Volunteers in beach clean-up

HUNDREDS of volunteers took part in a clean-up operation to highlight the rubbish left and washed up on Suffolk's beaches.


Felixstowe editor


HUNDREDS of volunteers took part in a clean-up operation to highlight the rubbish left and washed up on Suffolk's beaches.

The teams of more than 260 people collected 100-plus bin bags of rubbish, which will be analysed to identify their sources as part of a campaign to bring pressure on the government to take further action against those causing the litter.

At Landguard at Felixstowe, Suffolk Wildlife Trust volunteers found the most common types of litter were plastic bottle tops, polystyrene cups, fast food wrappers and corrugated foam wrapping material.

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Along the Area of Outstanding Natural Beauty from Felixstowe Ferry northwards, rubbish included traffic cones; syringes; wooden chip forks and fast food packaging; bulk plastic wrapping; champagne corks; nails from burnt pallets and large quantities of fishing line.

Refuse left by fishermen and daytrippers made up the vast majority of the refuse.

Landguard nature reserve ranger Malte Iden said plastics accounted for more than half the total beach litter found in the UK which can remain in the environment for decades and present a lethal threat to marine wildlife.

"It's a bit early in the season for fishing litter but we find that this usually accumulates over the winter. We would ask all beach visitors to take their litter back with them to rid our shores of this unsightly and potentially deadly menace," he said.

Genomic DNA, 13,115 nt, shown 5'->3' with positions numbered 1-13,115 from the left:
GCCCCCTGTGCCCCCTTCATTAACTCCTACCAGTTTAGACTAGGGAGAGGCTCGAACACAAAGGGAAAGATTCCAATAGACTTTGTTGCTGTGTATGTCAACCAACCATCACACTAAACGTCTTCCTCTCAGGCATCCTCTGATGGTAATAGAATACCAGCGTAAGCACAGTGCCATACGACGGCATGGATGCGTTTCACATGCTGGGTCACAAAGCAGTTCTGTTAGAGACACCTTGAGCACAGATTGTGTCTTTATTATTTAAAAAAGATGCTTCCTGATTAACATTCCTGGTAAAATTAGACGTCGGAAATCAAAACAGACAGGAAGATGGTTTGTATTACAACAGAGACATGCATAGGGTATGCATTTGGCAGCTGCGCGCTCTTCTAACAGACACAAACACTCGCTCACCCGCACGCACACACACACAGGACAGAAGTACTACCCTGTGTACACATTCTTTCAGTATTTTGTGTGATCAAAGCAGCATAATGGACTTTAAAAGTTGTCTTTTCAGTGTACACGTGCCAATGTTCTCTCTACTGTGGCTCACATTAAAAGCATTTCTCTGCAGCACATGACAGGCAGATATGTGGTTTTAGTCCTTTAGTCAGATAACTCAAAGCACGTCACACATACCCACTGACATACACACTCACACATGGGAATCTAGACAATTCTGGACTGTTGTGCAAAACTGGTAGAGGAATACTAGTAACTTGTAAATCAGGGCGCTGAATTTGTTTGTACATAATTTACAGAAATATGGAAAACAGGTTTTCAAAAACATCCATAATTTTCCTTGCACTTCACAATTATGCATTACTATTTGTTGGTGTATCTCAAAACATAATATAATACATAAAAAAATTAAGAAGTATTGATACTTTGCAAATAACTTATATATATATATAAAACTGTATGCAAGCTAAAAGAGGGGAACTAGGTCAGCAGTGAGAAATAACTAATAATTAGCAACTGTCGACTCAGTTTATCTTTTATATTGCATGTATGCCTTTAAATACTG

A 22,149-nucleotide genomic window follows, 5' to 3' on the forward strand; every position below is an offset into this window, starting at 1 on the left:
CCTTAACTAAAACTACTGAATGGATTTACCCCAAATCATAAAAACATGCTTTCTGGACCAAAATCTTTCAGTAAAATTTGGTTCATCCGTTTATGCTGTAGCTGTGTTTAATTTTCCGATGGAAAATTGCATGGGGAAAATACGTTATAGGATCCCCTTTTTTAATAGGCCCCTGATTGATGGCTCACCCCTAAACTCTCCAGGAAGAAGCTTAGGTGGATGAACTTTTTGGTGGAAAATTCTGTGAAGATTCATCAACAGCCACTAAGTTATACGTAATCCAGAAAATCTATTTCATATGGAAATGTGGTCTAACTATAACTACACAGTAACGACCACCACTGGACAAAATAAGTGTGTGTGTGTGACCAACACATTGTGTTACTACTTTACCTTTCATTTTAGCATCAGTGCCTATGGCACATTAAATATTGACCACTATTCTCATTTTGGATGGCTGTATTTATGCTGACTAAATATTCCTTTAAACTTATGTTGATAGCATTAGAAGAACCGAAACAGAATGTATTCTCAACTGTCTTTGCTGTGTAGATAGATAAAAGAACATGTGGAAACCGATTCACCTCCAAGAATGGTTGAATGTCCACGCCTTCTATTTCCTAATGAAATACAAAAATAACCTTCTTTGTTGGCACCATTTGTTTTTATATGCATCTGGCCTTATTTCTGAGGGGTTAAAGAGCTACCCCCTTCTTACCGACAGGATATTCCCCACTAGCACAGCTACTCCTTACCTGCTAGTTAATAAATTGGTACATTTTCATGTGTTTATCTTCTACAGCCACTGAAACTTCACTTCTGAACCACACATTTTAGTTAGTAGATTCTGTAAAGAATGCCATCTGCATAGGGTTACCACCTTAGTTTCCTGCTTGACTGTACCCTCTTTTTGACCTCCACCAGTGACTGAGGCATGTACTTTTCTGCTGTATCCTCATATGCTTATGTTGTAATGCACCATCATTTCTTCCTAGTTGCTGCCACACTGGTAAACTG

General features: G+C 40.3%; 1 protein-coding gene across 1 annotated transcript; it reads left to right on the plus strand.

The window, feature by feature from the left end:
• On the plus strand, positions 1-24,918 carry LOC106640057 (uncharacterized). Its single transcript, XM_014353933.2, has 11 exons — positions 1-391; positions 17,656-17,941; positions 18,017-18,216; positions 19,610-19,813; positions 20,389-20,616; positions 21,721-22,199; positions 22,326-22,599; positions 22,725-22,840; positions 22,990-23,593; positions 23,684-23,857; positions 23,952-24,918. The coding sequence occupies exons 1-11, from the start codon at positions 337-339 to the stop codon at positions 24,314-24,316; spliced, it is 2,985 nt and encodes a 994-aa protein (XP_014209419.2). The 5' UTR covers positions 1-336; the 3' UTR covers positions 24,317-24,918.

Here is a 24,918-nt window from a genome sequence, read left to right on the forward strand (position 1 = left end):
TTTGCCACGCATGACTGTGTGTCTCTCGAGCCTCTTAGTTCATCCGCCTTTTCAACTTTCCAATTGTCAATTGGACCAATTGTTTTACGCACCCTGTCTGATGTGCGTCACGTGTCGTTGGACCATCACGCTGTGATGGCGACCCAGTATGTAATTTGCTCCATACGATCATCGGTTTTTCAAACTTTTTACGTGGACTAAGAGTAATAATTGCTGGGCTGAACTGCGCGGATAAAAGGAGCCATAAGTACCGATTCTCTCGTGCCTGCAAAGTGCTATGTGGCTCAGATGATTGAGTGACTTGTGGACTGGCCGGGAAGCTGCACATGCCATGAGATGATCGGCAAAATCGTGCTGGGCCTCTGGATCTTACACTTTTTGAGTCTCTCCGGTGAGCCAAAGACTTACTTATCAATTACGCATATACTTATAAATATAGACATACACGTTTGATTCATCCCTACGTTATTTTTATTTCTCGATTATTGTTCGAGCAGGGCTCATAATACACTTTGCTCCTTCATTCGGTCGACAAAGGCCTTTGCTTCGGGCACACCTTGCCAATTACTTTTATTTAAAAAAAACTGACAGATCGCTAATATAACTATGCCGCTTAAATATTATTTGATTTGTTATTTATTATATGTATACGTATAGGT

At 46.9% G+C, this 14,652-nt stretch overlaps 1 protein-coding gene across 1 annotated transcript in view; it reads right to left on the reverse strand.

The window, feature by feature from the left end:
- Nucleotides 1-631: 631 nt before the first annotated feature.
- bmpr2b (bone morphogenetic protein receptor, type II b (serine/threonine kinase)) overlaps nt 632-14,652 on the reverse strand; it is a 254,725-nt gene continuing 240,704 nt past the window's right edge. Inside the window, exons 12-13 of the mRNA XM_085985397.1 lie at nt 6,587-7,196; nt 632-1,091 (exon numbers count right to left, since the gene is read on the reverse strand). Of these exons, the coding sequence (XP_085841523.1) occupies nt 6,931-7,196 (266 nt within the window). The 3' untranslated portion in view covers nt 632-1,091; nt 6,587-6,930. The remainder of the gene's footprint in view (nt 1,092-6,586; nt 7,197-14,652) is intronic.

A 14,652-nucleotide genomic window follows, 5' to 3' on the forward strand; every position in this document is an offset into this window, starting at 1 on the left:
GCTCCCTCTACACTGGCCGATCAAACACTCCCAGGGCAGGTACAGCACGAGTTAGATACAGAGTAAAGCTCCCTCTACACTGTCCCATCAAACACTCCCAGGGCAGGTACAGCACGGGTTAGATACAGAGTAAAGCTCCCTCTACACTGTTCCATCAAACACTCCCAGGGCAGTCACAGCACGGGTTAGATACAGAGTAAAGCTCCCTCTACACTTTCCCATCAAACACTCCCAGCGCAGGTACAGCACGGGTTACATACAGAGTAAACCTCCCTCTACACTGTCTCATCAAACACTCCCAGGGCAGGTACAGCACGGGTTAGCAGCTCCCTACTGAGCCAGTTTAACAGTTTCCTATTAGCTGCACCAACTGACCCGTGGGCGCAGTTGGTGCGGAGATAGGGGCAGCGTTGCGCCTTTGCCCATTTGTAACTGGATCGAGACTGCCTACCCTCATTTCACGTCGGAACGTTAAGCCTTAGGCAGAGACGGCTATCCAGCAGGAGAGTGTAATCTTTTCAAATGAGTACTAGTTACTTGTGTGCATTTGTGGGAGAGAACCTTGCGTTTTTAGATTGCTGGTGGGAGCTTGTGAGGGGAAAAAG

Lynn Allen, countryside officer at the Suffolk Coast and Heaths Unit said the clean-up had been the best yet but it was sad that it was needed at all.

"An amazing variety of marine litter can be found on Suffolk's beaches, although most of it is clearly left by anglers and visitors," she said.

"It's really heartening people care so much about their environment they're prepared to give up their free time to help care for it. More people took part than ever before and it's terrific to see the event going from strength to strength".

Groups and organisations taking part included Adnams, Aldeburgh WI, Bawdsey Parish Council, Felixstowe Society, 1st Leiston Girl Guides, Dunwich National Trust, two RSPB groups, and Shingle Street Residents Association.

A spokesman for the Marine Conservation Society, which co-ordinates Beachwatch nationally, said: "As a lot of litter is left by beach users, steps must be taken to ensure there are appropriate signs on the beach to encourage sensible disposal of litter.

"Support of the Bag It and Bin It campaign encourages people not to flush sanitary waste down the toilet and port waste reception facilities, with possible incentives for bringing waste back to port, would help reduce shipping and fishing litter.

"A reduction in the use of non-biodegradable plastic packaging by manufacturers and stricter enforcement the littering laws in the UK supporting the polluter pays principle, would have a huge impact of litter everywhere."

WEBLINKS: www.suffolkcoastandheaths.org


n Are you disgusted by the mess on our beaches – what can be done to stop it? Write to Your Letters, Evening Star, 30 Lower Brook Street, Ipswich, IP4 1AN, or e-mail EveningStarLetters@eveningstar.co.uk

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